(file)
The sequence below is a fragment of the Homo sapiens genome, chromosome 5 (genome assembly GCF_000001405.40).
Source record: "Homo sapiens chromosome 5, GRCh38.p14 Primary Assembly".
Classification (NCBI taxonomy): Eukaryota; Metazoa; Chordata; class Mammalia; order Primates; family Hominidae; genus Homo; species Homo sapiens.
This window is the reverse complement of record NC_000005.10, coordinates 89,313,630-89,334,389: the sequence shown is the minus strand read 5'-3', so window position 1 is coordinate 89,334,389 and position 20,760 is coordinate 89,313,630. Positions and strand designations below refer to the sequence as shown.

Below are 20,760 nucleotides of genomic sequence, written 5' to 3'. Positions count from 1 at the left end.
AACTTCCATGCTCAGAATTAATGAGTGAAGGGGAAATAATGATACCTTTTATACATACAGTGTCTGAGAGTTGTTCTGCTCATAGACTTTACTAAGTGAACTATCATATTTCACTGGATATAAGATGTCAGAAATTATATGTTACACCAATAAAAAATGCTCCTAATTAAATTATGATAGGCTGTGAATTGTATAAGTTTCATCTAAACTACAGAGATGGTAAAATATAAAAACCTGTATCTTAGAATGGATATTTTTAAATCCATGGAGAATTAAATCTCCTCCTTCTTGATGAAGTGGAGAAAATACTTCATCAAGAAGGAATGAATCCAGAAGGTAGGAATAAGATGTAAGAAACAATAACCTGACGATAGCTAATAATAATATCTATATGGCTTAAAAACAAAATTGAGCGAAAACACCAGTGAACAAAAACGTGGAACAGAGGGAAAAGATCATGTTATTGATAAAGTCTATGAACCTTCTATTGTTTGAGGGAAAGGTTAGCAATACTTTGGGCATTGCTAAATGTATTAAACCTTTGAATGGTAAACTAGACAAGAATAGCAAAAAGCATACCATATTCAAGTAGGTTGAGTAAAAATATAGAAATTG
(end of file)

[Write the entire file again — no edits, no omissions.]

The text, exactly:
The sequence below is a fragment of the Homo sapiens genome, chromosome 5 (genome assembly GCF_000001405.40).
Source record: "Homo sapiens chromosome 5, GRCh38.p14 Primary Assembly".
Classification (NCBI taxonomy): Eukaryota; Metazoa; Chordata; class Mammalia; order Primates; family Hominidae; genus Homo; species Homo sapiens.
This window is the reverse complement of record NC_000005.10, coordinates 89,313,630-89,334,389: the sequence shown is the minus strand read 5'-3', so window position 1 is coordinate 89,334,389 and position 20,760 is coordinate 89,313,630. Positions and strand designations below refer to the sequence as shown.

Below are 20,760 nucleotides of genomic sequence, written 5' to 3'. Positions count from 1 at the left end.
AACTTCCATGCTCAGAATTAATGAGTGAAGGGGAAATAATGATACCTTTTATACATACAGTGTCTGAGAGTTGTTCTGCTCATAGACTTTACTAAGTGAACTATCATATTTCACTGGATATAAGATGTCAGAAATTATATGTTACACCAATAAAAAATGCTCCTAATTAAATTATGATAGGCTGTGAATTGTATAAGTTTCATCTAAACTACAGAGATGGTAAAATATAAAAACCTGTATCTTAGAATGGATATTTTTAAATCCATGGAGAATTAAATCTCCTCCTTCTTGATGAAGTGGAGAAAATACTTCATCAAGAAGGAATGAATCCAGAAGGTAGGAATAAGATGTAAGAAACAATAACCTGACGATAGCTAATAATAATATCTATATGGCTTAAAAACAAAATTGAGCGAAAACACCAGTGAACAAAAACGTGGAACAGAGGGAAAAGATCATGTTATTGATAAAGTCTATGAACCTTCTATTGTTTGAGGGAAAGGTTAGCAATACTTTGGGCATTGCTAAATGTATTAAACCTTTGAATGGTAAACTAGACAAGAATAGCAAAAAGCATACCATATTCAAGTAGGTTGAGTAAAAATATAGAAATTG